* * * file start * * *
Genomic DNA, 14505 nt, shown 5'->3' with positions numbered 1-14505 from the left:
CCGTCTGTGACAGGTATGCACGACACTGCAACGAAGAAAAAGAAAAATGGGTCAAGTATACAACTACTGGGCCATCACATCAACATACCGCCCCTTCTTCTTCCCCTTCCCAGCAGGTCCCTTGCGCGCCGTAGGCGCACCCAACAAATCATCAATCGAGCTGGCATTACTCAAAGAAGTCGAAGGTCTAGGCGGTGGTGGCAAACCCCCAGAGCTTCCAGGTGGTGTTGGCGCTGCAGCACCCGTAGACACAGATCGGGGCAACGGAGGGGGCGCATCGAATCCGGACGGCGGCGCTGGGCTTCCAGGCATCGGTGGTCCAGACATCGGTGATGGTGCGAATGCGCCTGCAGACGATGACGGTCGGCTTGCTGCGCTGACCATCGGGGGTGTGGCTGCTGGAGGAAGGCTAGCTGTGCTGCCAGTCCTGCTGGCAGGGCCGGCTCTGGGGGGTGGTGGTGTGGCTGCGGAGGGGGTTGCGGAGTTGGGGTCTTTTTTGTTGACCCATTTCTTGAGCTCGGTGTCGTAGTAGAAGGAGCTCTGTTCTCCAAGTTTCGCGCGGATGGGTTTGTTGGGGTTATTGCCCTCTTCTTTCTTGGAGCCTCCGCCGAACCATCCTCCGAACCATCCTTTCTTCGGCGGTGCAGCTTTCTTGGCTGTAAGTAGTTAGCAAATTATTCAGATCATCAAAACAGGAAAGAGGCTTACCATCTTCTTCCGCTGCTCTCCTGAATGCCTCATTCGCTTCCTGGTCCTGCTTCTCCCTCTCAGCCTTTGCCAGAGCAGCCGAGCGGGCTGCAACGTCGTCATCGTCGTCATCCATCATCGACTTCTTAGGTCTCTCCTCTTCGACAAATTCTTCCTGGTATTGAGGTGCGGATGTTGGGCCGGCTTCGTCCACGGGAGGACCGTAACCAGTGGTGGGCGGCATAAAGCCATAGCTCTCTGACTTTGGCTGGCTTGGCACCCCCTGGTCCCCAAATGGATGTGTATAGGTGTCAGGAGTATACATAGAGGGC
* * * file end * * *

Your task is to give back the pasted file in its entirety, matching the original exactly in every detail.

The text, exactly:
Genomic DNA, 14505 nt, shown 5'->3' with positions numbered 1-14505 from the left:
CCGTCTGTGACAGGTATGCACGACACTGCAACGAAGAAAAAGAAAAATGGGTCAAGTATACAACTACTGGGCCATCACATCAACATACCGCCCCTTCTTCTTCCCCTTCCCAGCAGGTCCCTTGCGCGCCGTAGGCGCACCCAACAAATCATCAATCGAGCTGGCATTACTCAAAGAAGTCGAAGGTCTAGGCGGTGGTGGCAAACCCCCAGAGCTTCCAGGTGGTGTTGGCGCTGCAGCACCCGTAGACACAGATCGGGGCAACGGAGGGGGCGCATCGAATCCGGACGGCGGCGCTGGGCTTCCAGGCATCGGTGGTCCAGACATCGGTGATGGTGCGAATGCGCCTGCAGACGATGACGGTCGGCTTGCTGCGCTGACCATCGGGGGTGTGGCTGCTGGAGGAAGGCTAGCTGTGCTGCCAGTCCTGCTGGCAGGGCCGGCTCTGGGGGGTGGTGGTGTGGCTGCGGAGGGGGTTGCGGAGTTGGGGTCTTTTTTGTTGACCCATTTCTTGAGCTCGGTGTCGTAGTAGAAGGAGCTCTGTTCTCCAAGTTTCGCGCGGATGGGTTTGTTGGGGTTATTGCCCTCTTCTTTCTTGGAGCCTCCGCCGAACCATCCTCCGAACCATCCTTTCTTCGGCGGTGCAGCTTTCTTGGCTGTAAGTAGTTAGCAAATTATTCAGATCATCAAAACAGGAAAGAGGCTTACCATCTTCTTCCGCTGCTCTCCTGAATGCCTCATTCGCTTCCTGGTCCTGCTTCTCCCTCTCAGCCTTTGCCAGAGCAGCCGAGCGGGCTGCAACGTCGTCATCGTCGTCATCCATCATCGACTTCTTAGGTCTCTCCTCTTCGACAAATTCTTCCTGGTATTGAGGTGCGGATGTTGGGCCGGCTTCGTCCACGGGAGGACCGTAACCAGTGGTGGGCGGCATAAAGCCATAGCTCTCTGACTTTGGCTGGCTTGGCACCCCCTGGTCCCCAAATGGATGTGTATAGGTGTCAGGAGTATACATAGAGGGC